“We had ‘liftoff’ and now we have landed,” said Kol HaLev Rabbi Geoff Basik and congregation co-presidents Dan Richman and Susan Gewirtz in a joint letter to members on Kol HaLev’s recent move.
The Reconstructionist synagogue community, founded in 2007, had its home at Brown Memorial Woodbrook Presbyterian Church in Towson since 2009. But the church, facing dwindling membership, merged with Govans Presbyterian Church and is selling the property. So, Kol HaLev went in search of another location.
The congregation search committee found the best fit for the 100-member shul was Church of the Holy Comforter, about four miles north on West Seminary Avenue in Lutherville. Kol HaLev is now holding all of its Friday and Saturday Shabbat services at CHC with the exception of May 11 and June 8, which will be held at people’s homes.
“We have found a pretty wonderful place. There is great potential to use their historic little chapel and also their sanctuary for High Holy Days and bigger events,” Basik said. “They’ve expressed a willingness to cover their cross in their big sanctuary with a decorative tapestry, so the Jews don’t pray under the cross. So, they’re very accommodating, full of goodwill, full of genuine respect. This is really godly to me — that we all can reach across boundaries for the sake of shared humanity and higher purposes.”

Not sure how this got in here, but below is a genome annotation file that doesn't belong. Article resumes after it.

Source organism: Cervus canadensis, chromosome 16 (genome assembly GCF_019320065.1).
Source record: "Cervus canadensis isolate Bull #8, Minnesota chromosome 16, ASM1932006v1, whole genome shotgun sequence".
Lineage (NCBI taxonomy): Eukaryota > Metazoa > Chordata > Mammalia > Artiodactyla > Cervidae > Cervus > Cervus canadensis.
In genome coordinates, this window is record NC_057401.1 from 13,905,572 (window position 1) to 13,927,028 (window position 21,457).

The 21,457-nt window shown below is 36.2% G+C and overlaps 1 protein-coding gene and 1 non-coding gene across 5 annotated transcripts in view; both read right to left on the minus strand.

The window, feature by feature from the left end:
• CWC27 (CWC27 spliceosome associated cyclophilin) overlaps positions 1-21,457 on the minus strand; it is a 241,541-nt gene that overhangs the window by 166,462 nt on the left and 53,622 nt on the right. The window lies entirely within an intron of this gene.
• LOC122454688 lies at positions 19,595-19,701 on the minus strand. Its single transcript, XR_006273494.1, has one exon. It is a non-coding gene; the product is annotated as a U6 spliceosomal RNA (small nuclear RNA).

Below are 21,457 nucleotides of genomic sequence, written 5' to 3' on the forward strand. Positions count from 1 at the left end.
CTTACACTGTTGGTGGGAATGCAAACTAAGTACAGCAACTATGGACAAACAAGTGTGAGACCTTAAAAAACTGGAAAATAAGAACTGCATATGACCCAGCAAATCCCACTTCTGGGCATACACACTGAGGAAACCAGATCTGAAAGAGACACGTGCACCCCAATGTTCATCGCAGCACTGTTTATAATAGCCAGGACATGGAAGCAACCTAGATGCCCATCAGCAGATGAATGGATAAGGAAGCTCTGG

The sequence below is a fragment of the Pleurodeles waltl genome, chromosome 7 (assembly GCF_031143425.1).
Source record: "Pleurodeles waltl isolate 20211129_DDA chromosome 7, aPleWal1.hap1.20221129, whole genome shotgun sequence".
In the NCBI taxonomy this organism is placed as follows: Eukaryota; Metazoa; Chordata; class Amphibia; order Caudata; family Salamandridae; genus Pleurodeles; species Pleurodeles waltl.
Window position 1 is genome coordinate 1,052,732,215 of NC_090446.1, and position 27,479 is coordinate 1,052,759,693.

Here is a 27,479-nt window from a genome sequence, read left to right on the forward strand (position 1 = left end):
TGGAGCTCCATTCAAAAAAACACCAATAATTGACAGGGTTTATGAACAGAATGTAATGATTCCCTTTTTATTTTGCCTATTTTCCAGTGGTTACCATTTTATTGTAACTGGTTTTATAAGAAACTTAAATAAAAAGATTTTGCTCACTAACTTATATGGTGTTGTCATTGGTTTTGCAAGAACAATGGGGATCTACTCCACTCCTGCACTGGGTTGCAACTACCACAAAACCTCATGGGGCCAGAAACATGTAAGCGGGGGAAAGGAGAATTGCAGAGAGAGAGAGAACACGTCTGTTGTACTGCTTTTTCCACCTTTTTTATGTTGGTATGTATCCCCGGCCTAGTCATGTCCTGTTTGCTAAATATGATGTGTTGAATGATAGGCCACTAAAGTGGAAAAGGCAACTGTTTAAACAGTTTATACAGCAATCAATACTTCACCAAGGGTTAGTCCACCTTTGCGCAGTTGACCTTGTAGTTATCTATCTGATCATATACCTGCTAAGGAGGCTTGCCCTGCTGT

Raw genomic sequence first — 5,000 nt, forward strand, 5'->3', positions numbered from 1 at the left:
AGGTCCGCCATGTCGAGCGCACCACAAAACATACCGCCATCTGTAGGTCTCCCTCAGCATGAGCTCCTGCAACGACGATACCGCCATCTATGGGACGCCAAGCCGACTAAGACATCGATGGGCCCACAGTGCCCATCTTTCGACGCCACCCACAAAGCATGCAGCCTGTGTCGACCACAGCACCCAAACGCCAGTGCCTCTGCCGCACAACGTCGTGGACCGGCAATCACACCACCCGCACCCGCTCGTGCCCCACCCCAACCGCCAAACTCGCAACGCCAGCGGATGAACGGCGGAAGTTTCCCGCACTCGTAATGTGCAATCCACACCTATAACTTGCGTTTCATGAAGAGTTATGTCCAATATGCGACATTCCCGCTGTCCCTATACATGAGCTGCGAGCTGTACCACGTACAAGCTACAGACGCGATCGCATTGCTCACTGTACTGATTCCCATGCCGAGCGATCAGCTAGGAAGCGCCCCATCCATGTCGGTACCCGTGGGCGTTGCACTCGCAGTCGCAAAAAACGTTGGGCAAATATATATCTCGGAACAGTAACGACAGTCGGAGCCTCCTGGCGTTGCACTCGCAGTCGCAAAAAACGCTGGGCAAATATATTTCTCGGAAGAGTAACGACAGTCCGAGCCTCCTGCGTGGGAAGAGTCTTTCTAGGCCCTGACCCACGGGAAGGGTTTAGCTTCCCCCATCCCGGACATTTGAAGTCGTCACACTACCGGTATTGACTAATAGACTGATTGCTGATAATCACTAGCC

Basik said lay leader Bernie Guyer, chair of the relocation committee, thought CHC a perfect fit because the strategic vision was to stay within the I-83 corridor to serve the Jewish population from Towson to Hunt Valley. He said co-president Richman sees the move as a commitment and contribution to strengthening civic bonds that will have a societal impact.
Basik added that if “this experiment in siblings sharing sacred space works,” both congregations are interested in creating a multifaith center.
“There are four acres there, so should this work, we might even look for a third party, like a Muslim group,” Basik said. “So, we’re all full of visions. But let’s see how it works first.”